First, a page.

We’ve been doing this since we were super young. My brother has been my creative director since we were seven and nine. My sister has been styling me since we were that young. My mom has been writing since then as well. We’re just now on a bigger platform — nothing has changed. We’re just growing and we’re just learning. 


I’m also grateful for the people I work with on my team. I care so much about the people around me and I care about energy a lot. I know they want me to be happy as well. That energy is what you need. 

You recently released your first album, “Woledto” — how does that feel?

I’m excited and happy — I mean, this is my first album ever. So it was very special for me to create. It was a lot of work and detail and up-and-down emotions. We took our time when it came to creating this album. I wanted it to feel timeless and different. I really wanted to create this whole new thing, a whole new genre, and it’s a vision that me and my brother had for a long time. I feel like creating it was such a process, but I learned so much from it.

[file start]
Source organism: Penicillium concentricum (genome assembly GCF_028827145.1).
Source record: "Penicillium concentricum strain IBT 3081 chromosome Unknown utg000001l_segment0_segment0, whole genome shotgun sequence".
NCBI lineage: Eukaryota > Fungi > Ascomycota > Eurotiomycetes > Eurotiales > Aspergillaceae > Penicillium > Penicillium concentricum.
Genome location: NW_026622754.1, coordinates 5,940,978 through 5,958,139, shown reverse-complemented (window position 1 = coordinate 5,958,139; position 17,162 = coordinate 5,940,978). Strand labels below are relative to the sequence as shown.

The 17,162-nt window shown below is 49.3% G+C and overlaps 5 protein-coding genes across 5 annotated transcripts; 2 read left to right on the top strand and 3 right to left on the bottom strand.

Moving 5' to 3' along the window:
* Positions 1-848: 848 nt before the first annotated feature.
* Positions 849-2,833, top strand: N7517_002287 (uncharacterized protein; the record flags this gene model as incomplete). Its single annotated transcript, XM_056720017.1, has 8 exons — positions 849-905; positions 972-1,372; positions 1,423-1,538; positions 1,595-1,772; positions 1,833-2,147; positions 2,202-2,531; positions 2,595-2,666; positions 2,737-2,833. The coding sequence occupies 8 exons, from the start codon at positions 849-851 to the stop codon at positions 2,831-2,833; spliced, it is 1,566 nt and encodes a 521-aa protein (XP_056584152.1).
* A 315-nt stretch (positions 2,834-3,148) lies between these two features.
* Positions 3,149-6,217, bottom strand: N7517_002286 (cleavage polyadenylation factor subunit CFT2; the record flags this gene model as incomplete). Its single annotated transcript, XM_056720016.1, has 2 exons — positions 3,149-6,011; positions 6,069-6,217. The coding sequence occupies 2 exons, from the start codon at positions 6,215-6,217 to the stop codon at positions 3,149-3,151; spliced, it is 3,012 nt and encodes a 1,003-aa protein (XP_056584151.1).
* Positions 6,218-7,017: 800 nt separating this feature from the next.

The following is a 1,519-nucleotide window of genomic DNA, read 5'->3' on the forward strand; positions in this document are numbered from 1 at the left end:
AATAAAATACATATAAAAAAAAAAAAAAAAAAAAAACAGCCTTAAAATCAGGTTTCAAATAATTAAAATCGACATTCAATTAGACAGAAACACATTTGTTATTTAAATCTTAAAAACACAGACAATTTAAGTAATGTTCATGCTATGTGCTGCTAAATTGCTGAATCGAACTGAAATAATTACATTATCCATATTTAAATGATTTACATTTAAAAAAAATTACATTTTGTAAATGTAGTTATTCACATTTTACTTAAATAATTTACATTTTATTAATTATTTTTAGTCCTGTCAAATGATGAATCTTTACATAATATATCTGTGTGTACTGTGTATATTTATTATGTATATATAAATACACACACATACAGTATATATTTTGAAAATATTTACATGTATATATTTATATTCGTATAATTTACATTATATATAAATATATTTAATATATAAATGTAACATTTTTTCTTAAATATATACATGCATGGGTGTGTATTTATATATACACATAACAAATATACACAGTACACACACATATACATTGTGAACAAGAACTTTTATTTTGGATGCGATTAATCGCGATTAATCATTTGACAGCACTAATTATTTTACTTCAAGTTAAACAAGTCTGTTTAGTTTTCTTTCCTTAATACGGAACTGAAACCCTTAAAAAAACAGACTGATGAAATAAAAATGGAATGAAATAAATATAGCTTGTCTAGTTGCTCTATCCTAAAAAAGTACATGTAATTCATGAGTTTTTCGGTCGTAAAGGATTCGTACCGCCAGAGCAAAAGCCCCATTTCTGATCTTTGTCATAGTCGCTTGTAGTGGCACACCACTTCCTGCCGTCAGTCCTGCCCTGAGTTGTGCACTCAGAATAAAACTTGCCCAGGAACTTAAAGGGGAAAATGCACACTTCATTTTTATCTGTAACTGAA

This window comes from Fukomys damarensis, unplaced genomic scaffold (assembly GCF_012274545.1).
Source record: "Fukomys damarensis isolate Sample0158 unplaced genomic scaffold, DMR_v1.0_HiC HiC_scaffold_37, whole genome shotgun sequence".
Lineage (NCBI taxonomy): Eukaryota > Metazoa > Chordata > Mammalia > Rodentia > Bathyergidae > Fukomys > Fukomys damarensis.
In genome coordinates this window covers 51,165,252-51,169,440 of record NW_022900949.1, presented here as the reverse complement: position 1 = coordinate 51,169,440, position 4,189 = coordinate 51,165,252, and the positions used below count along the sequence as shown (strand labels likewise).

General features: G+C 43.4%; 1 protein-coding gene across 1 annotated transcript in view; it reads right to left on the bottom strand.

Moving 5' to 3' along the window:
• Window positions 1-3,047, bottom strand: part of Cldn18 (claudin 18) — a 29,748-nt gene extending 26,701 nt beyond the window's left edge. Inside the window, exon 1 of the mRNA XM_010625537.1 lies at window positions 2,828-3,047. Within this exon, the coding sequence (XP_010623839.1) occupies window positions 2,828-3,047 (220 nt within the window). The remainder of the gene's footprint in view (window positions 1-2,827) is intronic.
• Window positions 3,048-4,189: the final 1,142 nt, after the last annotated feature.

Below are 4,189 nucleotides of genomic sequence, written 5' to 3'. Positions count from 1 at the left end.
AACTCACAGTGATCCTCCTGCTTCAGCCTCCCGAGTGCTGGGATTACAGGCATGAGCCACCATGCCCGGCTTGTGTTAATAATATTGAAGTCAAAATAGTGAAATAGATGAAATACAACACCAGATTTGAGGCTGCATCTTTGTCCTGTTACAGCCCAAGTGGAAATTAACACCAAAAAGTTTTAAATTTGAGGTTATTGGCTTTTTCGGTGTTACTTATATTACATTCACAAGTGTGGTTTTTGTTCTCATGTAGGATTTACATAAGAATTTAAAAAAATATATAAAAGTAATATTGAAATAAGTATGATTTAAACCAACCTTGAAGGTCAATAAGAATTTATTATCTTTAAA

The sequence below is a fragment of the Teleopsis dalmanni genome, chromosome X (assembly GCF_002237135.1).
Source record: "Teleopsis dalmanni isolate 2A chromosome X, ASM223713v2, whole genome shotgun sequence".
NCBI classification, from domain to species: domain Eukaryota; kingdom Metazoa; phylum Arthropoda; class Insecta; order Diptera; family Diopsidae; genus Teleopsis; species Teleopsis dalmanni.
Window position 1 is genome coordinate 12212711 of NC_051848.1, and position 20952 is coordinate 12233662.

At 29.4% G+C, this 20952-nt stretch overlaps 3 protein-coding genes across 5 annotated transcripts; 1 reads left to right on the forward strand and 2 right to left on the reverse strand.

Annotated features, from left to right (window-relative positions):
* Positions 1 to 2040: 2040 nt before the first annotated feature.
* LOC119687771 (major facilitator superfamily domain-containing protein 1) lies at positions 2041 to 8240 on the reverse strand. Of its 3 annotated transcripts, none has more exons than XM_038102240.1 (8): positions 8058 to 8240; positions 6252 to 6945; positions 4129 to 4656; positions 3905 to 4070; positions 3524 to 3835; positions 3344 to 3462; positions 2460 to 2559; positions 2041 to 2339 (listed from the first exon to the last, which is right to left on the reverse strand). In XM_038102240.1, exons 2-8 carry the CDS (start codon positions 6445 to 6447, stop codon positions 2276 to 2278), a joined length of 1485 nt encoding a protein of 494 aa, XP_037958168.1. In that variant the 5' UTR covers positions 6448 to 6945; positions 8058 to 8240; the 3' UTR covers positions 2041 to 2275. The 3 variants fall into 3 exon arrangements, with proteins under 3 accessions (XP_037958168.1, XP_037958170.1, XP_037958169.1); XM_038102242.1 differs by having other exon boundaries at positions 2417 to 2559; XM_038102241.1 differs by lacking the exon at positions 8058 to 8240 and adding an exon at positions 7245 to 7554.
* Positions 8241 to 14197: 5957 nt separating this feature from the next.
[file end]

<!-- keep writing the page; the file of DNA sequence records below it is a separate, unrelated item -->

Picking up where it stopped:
When you talk about your own genre, what are you going for?

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To be honest, there’s no name for my genre yet. It’s really a mix of my background and things that I was just inspired by growing up. I’m also part Chilean, so I’m very inspired by my Chilean side as well. I’m very inspired by my Palestinian side and by the world in general. For now, we can call it the “Elyanna” genre. I’m excited to keep creating and trying things, even when I do my English records or hopefully one day my Spanish records. I want to always make sure my music has this identity. 

You were the first person at Coachella to sing a full set in Arabic, and I’m sure you did so at other places as well. What is it like to be the person breaking down some of these language barriers?